While Trump said he believed the country needs to continue opening to combat the economic losses, Biden emphasized a more gradual approach which would help the country first address the coronavirus.

Biden said he planned on helping the economy by collecting more than $4 trillion dollars in 10 years from those earning over $400,000 a year. Trump said he would continue his free market approach.

Wallace also asked Trump how much he paid in income taxes in 2016 and 2017, citing the New York Times article that released reports indicating he had paid $750 both years.

“Millions of dollars,” Trump said. “And you’ll get to see it.”

“When?” Biden said.

Trump never indicated an exact date or month he would release his tax returns.

Race

Biden said voters should trust him more than Trump regarding race issues because of Trump’s response to when white a supremacist ran a car through a protest in Charlottesville, Virginia, in which he said there were “very fine people on both sides.”

Biden said the decision in the Breonna Taylor case indicates there is systemic racism present in the justice system and said while he does not believe in defunding the police, he does believe in getting more social workers involved in the field and bringing people together to reimagine policing.

Trump called Biden a racist, citing a 1994 crime bill Biden cosigned in which he warned of “predators” in a speech for the bill. Trump also said that he himself had ended certain federal racial sensitivity training because it was racist.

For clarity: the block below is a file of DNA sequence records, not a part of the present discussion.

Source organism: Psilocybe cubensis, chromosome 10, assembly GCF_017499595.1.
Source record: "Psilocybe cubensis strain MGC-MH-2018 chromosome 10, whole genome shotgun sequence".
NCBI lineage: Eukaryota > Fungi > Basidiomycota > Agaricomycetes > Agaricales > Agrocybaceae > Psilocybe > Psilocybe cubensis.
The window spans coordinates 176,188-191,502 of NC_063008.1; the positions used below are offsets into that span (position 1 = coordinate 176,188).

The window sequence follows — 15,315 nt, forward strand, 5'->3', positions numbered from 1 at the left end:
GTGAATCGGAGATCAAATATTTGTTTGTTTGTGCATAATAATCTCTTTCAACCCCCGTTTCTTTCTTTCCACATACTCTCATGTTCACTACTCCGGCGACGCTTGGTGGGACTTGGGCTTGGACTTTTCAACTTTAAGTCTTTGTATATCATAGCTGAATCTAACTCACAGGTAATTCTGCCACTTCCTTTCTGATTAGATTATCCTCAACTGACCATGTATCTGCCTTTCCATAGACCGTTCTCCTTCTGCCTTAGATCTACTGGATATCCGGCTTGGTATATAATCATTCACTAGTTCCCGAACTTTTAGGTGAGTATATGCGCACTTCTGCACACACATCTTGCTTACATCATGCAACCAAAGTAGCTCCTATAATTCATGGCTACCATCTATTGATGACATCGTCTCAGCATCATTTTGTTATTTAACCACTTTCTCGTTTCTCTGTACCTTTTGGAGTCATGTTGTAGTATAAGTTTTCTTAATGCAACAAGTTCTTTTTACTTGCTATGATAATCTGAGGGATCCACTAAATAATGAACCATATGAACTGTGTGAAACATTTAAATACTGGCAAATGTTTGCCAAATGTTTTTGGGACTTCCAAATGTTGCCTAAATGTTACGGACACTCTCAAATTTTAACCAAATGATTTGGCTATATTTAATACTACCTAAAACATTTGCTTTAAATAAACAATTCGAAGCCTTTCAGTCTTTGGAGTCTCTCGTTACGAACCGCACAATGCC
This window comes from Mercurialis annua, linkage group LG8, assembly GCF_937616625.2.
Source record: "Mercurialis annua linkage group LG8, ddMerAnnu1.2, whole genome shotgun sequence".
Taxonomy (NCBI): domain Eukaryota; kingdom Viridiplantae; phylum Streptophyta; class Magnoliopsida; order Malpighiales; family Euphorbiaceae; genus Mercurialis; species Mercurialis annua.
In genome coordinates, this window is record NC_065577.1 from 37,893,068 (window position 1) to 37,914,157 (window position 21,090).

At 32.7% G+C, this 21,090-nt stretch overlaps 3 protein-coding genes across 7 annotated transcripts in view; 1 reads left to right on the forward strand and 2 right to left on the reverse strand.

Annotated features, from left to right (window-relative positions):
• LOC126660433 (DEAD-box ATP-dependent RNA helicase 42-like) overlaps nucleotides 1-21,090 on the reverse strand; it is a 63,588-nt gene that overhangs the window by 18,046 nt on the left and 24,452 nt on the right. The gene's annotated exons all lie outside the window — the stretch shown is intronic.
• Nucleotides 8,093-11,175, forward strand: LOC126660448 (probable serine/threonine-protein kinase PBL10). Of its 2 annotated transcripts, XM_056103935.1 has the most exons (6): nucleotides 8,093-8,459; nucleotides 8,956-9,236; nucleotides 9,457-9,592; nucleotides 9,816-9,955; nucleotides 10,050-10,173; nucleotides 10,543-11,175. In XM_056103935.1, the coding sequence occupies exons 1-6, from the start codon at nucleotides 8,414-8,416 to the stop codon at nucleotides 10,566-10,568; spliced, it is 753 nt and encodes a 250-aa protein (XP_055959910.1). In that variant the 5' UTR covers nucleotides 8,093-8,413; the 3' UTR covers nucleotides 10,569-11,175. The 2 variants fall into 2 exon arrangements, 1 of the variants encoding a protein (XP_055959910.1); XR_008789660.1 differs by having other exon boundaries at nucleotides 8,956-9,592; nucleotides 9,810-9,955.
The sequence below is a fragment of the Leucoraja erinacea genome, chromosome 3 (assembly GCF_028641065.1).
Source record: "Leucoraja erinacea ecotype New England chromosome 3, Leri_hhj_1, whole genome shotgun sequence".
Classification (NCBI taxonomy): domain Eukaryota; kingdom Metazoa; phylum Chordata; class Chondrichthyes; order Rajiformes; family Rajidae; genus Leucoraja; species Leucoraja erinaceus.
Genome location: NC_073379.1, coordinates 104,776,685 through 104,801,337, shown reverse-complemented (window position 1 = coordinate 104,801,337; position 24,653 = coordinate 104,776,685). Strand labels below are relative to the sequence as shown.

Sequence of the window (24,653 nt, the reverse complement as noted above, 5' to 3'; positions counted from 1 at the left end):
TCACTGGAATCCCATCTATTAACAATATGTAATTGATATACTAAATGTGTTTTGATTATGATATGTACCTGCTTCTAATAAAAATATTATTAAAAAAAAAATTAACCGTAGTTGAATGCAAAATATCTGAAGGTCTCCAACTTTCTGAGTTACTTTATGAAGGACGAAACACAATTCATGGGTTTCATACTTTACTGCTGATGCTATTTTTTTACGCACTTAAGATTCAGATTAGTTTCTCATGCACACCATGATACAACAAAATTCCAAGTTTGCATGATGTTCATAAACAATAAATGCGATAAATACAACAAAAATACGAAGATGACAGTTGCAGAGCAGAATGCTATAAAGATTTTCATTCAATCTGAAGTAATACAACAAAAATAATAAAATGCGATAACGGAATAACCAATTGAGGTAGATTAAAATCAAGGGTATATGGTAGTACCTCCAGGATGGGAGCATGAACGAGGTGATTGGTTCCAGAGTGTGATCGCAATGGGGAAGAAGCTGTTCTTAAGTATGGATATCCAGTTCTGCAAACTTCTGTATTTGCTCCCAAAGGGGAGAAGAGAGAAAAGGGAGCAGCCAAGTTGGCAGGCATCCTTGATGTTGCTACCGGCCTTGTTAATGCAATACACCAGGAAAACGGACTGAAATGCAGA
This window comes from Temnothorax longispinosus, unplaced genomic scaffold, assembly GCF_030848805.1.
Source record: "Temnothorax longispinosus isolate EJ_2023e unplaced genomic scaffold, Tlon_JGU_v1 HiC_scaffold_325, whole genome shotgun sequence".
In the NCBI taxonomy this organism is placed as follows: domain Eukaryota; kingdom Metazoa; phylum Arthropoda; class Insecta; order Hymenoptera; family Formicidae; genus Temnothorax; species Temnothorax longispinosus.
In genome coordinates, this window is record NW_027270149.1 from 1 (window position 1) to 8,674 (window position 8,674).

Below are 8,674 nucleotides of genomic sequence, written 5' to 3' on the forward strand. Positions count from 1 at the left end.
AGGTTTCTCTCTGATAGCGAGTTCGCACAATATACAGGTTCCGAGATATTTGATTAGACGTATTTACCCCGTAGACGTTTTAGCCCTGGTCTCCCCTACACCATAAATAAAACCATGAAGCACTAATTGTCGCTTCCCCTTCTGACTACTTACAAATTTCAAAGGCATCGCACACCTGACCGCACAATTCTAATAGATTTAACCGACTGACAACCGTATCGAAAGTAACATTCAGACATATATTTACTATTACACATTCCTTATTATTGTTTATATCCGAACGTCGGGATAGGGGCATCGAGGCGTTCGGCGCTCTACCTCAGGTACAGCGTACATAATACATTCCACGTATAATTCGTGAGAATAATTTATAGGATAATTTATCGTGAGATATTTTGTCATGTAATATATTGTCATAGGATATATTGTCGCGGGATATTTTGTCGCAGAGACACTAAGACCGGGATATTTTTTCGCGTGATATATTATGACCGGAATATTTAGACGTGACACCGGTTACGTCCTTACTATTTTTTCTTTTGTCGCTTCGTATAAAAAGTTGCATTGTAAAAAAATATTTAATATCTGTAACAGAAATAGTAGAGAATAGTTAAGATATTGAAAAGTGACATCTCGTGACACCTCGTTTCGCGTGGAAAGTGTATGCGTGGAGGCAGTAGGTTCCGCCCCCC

When asked by Wallace if he would condemn right-wing militia and white supremacists, Trump said he was willing to condemn them but didn’t during the debate. He also blamed antifa and left-wing people for the majority of the violence.

“Stand back and stand by,” Trump said. 

Climate Change

Following a question asked by Wallace regarding climate change and the West’s forest fires, Trump said pollution from people was contributing to global warming. However, he said forest management needs to change. He also said he left the Paris accord because it was a “disaster.”

Biden said he planned on using federal money to fund projects that would make the country more green, such as adding more charging stations for electric cars across the country, thus creating more federal jobs.

Trump criticized the plan, saying it was expensive and would tank the economy. He also said his plans have been better for the economy because he is focused on helping businesses function in addition to helping climate change, which is why he rolled back limits on carbon emissions.

Biden, in response, claimed that expenditures directed at addressing climate change would help reduce federal funds allocated to helping issues caused by global warming, such as rising sea levels.

Election integrity 

In this final section, Biden said he supports mail-in ballots, saying there has been no evidence that mail-in ballots are sources of cheating.

Trump said he believes there will be more fraud present in the election because of the mail-in ballots. He also claimed there have already been many ballots dumped into rivers and trash cans.

Wallace said the biggest issue with mail-in voting in the past hasn’t been fraud but ballots being thrown out because they were not filled out correctly. He also asked both candidates if they would pledge to wait to declare victory until after the vote is independently certified.

While Trump did not directly answer this question, Biden said he would and Trump would have to as well.

“You know why?” Biden said. “Because once the winner is declared after all the ballots are counted, all the votes are counted, that’ll be the end of it.”